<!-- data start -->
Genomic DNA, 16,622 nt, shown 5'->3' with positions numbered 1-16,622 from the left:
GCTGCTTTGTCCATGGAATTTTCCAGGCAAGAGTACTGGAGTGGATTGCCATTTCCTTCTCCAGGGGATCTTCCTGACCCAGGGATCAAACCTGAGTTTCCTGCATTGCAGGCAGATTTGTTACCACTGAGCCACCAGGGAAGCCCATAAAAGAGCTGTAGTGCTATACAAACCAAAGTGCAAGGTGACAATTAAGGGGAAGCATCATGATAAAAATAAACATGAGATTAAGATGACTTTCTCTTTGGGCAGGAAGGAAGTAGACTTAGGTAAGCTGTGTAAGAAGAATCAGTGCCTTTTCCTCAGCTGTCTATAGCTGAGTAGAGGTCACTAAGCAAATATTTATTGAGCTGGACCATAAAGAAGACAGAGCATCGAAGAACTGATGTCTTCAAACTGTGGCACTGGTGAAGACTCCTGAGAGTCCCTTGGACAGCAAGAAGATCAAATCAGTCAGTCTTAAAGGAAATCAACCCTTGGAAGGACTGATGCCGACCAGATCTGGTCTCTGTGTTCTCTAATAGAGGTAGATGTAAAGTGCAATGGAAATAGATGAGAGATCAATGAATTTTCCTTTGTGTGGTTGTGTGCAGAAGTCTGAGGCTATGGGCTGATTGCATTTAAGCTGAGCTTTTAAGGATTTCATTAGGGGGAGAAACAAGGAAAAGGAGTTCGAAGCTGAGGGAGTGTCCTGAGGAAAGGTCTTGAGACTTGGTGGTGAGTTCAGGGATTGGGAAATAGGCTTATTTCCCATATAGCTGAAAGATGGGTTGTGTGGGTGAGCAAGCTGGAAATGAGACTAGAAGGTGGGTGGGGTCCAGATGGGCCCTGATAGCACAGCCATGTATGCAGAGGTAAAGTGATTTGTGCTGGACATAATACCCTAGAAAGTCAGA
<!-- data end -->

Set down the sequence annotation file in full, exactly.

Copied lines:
Genomic DNA, 16,622 nt, shown 5'->3' with positions numbered 1-16,622 from the left:
GCTGCTTTGTCCATGGAATTTTCCAGGCAAGAGTACTGGAGTGGATTGCCATTTCCTTCTCCAGGGGATCTTCCTGACCCAGGGATCAAACCTGAGTTTCCTGCATTGCAGGCAGATTTGTTACCACTGAGCCACCAGGGAAGCCCATAAAAGAGCTGTAGTGCTATACAAACCAAAGTGCAAGGTGACAATTAAGGGGAAGCATCATGATAAAAATAAACATGAGATTAAGATGACTTTCTCTTTGGGCAGGAAGGAAGTAGACTTAGGTAAGCTGTGTAAGAAGAATCAGTGCCTTTTCCTCAGCTGTCTATAGCTGAGTAGAGGTCACTAAGCAAATATTTATTGAGCTGGACCATAAAGAAGACAGAGCATCGAAGAACTGATGTCTTCAAACTGTGGCACTGGTGAAGACTCCTGAGAGTCCCTTGGACAGCAAGAAGATCAAATCAGTCAGTCTTAAAGGAAATCAACCCTTGGAAGGACTGATGCCGACCAGATCTGGTCTCTGTGTTCTCTAATAGAGGTAGATGTAAAGTGCAATGGAAATAGATGAGAGATCAATGAATTTTCCTTTGTGTGGTTGTGTGCAGAAGTCTGAGGCTATGGGCTGATTGCATTTAAGCTGAGCTTTTAAGGATTTCATTAGGGGGAGAAACAAGGAAAAGGAGTTCGAAGCTGAGGGAGTGTCCTGAGGAAAGGTCTTGAGACTTGGTGGTGAGTTCAGGGATTGGGAAATAGGCTTATTTCCCATATAGCTGAAAGATGGGTTGTGTGGGTGAGCAAGCTGGAAATGAGACTAGAAGGTGGGTGGGGTCCAGATGGGCCCTGATAGCACAGCCATGTATGCAGAGGTAAAGTGATTTGTGCTGGACATAATACCCTAGAAAGTCAGA